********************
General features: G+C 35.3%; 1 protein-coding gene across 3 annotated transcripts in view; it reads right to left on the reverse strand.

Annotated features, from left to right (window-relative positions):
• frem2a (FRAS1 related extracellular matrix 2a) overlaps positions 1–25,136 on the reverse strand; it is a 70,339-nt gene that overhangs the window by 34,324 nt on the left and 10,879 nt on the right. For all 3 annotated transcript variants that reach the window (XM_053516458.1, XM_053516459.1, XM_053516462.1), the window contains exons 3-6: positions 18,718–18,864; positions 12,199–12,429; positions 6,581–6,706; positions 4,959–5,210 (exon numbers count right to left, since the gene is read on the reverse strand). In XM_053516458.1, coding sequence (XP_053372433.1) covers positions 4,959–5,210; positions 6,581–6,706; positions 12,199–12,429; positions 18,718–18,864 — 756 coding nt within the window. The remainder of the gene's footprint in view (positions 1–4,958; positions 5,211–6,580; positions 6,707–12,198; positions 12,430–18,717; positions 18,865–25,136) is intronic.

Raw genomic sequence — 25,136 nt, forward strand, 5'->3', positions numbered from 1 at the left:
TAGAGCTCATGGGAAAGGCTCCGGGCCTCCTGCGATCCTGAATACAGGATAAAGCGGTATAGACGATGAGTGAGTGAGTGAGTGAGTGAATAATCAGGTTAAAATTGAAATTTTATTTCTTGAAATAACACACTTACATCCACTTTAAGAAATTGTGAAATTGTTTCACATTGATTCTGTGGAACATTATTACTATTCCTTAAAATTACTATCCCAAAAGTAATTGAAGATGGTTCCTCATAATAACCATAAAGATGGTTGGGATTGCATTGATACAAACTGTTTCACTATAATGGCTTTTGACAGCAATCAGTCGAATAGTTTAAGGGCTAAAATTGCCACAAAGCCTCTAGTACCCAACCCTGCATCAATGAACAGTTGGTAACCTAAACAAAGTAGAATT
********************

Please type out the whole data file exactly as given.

General features: G+C 35.3%; 1 protein-coding gene across 3 annotated transcripts in view; it reads right to left on the reverse strand.

Annotated features, from left to right (window-relative positions):
• frem2a (FRAS1 related extracellular matrix 2a) overlaps positions 1–25,136 on the reverse strand; it is a 70,339-nt gene that overhangs the window by 34,324 nt on the left and 10,879 nt on the right. For all 3 annotated transcript variants that reach the window (XM_053516458.1, XM_053516459.1, XM_053516462.1), the window contains exons 3-6: positions 18,718–18,864; positions 12,199–12,429; positions 6,581–6,706; positions 4,959–5,210 (exon numbers count right to left, since the gene is read on the reverse strand). In XM_053516458.1, coding sequence (XP_053372433.1) covers positions 4,959–5,210; positions 6,581–6,706; positions 12,199–12,429; positions 18,718–18,864 — 756 coding nt within the window. The remainder of the gene's footprint in view (positions 1–4,958; positions 5,211–6,580; positions 6,707–12,198; positions 12,430–18,717; positions 18,865–25,136) is intronic.

Raw genomic sequence — 25,136 nt, forward strand, 5'->3', positions numbered from 1 at the left:
TAGAGCTCATGGGAAAGGCTCCGGGCCTCCTGCGATCCTGAATACAGGATAAAGCGGTATAGACGATGAGTGAGTGAGTGAGTGAGTGAATAATCAGGTTAAAATTGAAATTTTATTTCTTGAAATAACACACTTACATCCACTTTAAGAAATTGTGAAATTGTTTCACATTGATTCTGTGGAACATTATTACTATTCCTTAAAATTACTATCCCAAAAGTAATTGAAGATGGTTCCTCATAATAACCATAAAGATGGTTGGGATTGCATTGATACAAACTGTTTCACTATAATGGCTTTTGACAGCAATCAGTCGAATAGTTTAAGGGCTAAAATTGCCACAAAGCCTCTAGTACCCAACCCTGCATCAATGAACAGTTGGTAACCTAAACAAAGTAGAATT